NASHVILLE — Tennesse lawmakers kicked into high gear on Wednesday, the final day of the two-year 110th General Assembly's first session, passing Gov. Bill Haslam's "groundbreaking" Tennessee Reconnect Act, which effectively extends free college tuition to all state citizens.

The legislation builds on Haslam's 2014 Tennessee Promise initiative, which offers lottery-funded, last-dollar scholarships to recent high school graduates and all adults who have no post-secondary degree or certificate.

"Just as we did with Tennessee Promise, we're making a clear statement to families: wherever you fall on life's path, education beyond high school is critical to the Tennessee we can be," Haslam said in a news release.


In other final action Wednesday:

- After a two-year battle, Sen. Bo Watson passed his much-amended de-annexation bill that would allow disgruntled voters in sections of cities annexed by ordinance after 1999 to secede.

Rep. Mike Carter, R-Ooltewah, is expected to push the companion bill in 2018. It's a followup to Carter and Watson's successful 2015 legislation that ended Tennessee cities' ability to annex new territory by ordinance. Now, annexed areas have to agree.

As he presented the de-annexation bill on the Senate floor, a clearly miffed Watson, R-Hixson, said "this may be the most comprehensively compromised piece of legislation this body will ever consider."

Watson said he's been "amazed quite frankly" by the attacks from "various constituencies."

Latest changes to the bill include a provision that expands the referendum vote on whether a section could secede from the entire city and not just the affected area. Another provision would prevent areas located well within a city from leaving in order to prevent "donut holes."

There were already provisions that residents who do vote to leave would still be on the hook for taxes related to bond issues and improvements made during their sojourn within a municipality.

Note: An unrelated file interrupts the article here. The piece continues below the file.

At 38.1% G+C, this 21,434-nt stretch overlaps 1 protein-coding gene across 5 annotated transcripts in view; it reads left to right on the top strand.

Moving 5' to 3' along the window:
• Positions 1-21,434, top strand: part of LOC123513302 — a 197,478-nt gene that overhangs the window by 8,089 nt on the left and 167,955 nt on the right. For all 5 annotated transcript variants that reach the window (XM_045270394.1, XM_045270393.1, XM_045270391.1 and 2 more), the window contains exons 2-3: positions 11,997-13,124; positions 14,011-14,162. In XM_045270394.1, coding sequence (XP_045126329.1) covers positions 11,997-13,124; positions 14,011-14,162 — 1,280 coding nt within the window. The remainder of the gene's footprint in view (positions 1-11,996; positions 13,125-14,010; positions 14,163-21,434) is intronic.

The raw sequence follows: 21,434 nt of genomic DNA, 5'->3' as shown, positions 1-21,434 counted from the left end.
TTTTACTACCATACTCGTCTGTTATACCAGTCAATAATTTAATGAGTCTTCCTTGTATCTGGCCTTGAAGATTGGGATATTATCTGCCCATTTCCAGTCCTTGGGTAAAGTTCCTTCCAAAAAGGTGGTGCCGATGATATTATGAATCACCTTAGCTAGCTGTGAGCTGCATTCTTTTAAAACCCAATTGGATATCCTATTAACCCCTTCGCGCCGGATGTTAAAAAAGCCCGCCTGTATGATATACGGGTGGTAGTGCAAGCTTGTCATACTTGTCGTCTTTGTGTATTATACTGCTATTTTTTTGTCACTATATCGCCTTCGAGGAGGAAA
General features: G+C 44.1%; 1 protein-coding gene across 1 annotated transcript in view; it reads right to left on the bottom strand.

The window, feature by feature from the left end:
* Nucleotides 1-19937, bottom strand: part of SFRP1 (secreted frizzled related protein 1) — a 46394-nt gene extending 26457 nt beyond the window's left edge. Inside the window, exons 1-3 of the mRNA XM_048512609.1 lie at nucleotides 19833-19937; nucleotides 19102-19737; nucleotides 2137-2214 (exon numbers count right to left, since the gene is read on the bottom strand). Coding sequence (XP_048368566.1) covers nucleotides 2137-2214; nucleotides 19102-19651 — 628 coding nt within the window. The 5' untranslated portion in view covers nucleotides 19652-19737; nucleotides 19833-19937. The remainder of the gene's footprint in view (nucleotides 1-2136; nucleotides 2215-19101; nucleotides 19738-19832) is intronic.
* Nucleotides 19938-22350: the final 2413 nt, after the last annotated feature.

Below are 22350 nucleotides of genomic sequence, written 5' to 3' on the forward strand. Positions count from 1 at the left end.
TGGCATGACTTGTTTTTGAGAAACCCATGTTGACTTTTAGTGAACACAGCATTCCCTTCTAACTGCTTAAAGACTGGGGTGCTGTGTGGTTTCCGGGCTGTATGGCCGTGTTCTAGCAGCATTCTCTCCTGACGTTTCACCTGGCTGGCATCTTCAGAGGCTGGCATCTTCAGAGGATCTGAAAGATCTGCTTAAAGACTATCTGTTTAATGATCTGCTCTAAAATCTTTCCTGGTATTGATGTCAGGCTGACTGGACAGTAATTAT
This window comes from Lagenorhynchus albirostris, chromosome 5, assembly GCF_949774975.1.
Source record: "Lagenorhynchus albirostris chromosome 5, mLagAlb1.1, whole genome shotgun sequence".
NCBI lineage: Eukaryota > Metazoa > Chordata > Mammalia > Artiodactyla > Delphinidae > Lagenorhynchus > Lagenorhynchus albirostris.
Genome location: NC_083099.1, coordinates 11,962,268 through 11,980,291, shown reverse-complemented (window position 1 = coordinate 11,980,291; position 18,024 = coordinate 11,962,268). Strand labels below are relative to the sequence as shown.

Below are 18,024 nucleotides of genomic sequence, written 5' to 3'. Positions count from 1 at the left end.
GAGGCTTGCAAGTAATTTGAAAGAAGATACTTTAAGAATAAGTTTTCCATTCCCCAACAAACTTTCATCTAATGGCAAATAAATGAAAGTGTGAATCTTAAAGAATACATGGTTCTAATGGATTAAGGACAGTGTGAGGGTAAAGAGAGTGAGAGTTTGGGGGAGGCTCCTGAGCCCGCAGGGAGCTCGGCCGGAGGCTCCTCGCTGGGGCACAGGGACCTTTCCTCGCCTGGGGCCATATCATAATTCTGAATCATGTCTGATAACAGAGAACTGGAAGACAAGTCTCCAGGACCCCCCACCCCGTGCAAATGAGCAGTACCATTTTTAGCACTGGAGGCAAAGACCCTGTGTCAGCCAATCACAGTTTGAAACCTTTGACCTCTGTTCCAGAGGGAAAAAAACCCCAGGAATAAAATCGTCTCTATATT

- A bill requiring disclosure of legislative travel paid for by private groups and individuals interested in public policy passed the Senate.

Rep. Gerald McCormick, R-Chattanooga, brought the legislation in the wake of news accounts about persons or special interests paying for legislative trips, including one funded by millionaire anti-Islamist activist Andrew Miller that sent some lawmakers to tour European cities with large Muslim populations.

McCormick wanted the disclosure bill to apply as well to legislative umbrella groups, primarily the American Legislative Exchange Council, which provides "scholarships" to lawmakers to attend its meeting. The group brings together conservative lawmakers with businesses, and critics say ALEC has too much influence in any number of state legislatures nationwide.

But McCormick said he ultimately gave in to senators' resistance to the legislature-related organizations' inclusion, because he felt the need to get something through the General Assembly this year.

- Tennessee officials will be able to continue their court fight to compel out-of-state internet retailers and catalog companies to collect state sales taxes.

Representatives this morning voted 73-1 to give final approval to an "omnibus" bill containing various departmental rules.

Among the rules is Haslam's effort to force remote sellers with no physical presence in Tennessee to collect and remit state and local sales taxes. The tax rule, which has already been challenged in state court by trade groups for internet retailers and catalog companies, ran into trouble in the House earlier in the week.

Contact Andy Sher at or 615-255-0550. Follow him on Twitter @AndySher1.